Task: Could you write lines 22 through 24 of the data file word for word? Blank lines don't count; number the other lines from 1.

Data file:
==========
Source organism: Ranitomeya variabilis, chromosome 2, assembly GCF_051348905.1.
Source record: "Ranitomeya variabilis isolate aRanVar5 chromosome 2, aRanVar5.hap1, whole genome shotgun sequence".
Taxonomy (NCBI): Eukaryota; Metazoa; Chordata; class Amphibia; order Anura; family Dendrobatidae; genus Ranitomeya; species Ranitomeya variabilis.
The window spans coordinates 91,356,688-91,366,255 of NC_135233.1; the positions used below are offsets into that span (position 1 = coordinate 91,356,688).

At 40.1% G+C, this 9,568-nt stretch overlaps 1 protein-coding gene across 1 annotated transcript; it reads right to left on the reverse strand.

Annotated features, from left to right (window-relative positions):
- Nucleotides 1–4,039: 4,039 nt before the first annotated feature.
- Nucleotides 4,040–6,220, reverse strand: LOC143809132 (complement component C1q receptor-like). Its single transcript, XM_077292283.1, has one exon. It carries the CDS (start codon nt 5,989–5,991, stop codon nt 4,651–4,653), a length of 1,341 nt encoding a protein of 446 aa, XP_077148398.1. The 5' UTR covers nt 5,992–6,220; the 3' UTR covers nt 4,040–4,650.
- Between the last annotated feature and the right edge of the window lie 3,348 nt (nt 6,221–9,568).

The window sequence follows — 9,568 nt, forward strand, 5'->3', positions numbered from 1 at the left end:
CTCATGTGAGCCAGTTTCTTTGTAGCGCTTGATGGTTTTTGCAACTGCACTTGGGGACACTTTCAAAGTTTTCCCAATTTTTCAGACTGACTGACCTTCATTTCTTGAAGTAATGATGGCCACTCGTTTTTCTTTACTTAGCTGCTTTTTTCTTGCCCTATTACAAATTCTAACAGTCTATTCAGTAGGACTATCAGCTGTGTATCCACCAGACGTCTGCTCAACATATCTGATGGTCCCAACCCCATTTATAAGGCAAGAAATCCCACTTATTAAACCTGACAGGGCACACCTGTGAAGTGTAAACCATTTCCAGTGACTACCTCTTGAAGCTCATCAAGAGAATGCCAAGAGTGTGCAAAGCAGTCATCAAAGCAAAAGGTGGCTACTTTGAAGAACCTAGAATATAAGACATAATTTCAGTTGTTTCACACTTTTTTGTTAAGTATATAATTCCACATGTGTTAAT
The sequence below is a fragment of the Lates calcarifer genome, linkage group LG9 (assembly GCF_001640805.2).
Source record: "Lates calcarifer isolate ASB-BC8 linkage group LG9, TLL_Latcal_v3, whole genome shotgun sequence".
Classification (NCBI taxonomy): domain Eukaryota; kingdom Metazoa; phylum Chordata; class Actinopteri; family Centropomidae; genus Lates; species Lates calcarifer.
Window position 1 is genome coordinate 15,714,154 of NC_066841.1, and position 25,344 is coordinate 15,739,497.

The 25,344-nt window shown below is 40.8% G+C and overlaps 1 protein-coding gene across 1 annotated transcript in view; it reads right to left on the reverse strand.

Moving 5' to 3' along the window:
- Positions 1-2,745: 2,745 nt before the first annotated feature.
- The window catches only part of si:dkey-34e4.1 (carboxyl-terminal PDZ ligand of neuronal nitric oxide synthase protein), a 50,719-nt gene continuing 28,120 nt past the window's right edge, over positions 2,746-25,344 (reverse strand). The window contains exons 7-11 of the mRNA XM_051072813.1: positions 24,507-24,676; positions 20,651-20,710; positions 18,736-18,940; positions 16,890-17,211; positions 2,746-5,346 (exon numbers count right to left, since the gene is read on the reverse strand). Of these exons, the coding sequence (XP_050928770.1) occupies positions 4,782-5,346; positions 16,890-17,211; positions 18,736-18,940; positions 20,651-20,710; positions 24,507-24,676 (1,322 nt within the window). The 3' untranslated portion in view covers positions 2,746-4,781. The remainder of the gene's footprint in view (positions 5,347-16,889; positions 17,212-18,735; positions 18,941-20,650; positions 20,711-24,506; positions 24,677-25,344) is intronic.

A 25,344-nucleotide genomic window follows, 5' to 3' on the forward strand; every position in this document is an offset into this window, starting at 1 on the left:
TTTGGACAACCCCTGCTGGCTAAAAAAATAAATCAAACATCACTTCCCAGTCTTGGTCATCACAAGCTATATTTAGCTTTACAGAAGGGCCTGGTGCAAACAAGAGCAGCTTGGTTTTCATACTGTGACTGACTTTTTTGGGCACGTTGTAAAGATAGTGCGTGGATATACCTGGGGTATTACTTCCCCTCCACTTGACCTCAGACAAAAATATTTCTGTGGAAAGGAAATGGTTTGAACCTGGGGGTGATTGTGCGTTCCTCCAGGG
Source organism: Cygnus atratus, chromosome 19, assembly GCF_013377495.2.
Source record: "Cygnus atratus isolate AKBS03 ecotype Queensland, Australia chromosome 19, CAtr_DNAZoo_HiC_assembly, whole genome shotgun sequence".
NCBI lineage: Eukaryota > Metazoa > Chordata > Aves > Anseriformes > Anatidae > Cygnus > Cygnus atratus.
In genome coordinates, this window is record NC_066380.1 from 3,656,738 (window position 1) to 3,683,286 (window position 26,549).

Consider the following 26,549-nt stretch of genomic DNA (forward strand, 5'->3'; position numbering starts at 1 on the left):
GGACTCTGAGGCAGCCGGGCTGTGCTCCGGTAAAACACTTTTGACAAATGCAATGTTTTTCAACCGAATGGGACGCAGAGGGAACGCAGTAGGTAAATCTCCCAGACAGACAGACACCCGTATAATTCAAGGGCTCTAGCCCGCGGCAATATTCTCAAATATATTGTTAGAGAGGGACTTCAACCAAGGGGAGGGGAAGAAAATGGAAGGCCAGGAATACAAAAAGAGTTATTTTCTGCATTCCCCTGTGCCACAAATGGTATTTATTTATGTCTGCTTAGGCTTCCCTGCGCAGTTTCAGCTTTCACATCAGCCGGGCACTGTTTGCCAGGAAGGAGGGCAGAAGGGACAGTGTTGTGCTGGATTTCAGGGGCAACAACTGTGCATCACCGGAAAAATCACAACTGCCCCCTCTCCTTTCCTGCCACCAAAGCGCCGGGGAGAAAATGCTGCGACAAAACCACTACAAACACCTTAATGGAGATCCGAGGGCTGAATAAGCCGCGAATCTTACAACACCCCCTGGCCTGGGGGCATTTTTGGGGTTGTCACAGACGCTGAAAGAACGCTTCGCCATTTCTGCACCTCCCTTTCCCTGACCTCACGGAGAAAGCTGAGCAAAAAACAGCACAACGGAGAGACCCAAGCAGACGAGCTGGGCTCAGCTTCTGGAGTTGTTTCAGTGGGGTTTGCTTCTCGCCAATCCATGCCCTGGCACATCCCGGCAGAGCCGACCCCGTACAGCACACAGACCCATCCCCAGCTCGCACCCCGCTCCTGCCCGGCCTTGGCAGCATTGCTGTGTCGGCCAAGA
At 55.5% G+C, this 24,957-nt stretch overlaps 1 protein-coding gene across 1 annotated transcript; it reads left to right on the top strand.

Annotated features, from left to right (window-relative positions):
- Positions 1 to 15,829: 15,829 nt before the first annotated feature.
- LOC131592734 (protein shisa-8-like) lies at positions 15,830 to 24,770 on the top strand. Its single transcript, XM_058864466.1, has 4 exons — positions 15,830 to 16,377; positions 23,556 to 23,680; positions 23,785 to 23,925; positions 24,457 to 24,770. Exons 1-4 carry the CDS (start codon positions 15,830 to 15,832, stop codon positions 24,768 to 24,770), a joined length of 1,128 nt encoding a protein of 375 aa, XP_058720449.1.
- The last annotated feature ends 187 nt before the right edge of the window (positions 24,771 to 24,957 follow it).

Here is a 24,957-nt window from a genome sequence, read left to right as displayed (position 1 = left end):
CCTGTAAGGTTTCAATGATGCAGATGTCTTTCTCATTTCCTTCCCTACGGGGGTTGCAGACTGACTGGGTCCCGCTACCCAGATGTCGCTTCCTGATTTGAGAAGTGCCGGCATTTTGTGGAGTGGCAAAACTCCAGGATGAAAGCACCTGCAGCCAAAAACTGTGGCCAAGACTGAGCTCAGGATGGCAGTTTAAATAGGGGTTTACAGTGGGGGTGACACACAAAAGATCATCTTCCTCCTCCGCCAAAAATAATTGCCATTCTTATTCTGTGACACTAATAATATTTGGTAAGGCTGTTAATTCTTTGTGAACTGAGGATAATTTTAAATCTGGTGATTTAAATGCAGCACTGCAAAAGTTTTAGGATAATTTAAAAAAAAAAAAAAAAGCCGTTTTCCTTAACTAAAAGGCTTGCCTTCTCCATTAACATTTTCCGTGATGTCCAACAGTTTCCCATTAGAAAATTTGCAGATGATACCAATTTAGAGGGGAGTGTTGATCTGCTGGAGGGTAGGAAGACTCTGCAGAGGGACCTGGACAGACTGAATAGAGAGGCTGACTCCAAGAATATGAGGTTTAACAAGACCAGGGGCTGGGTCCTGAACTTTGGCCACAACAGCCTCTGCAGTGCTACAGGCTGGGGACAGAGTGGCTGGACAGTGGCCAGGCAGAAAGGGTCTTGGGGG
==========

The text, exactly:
Source organism: Cygnus atratus, chromosome 19, assembly GCF_013377495.2.
Source record: "Cygnus atratus isolate AKBS03 ecotype Queensland, Australia chromosome 19, CAtr_DNAZoo_HiC_assembly, whole genome shotgun sequence".
NCBI lineage: Eukaryota > Metazoa > Chordata > Aves > Anseriformes > Anatidae > Cygnus > Cygnus atratus.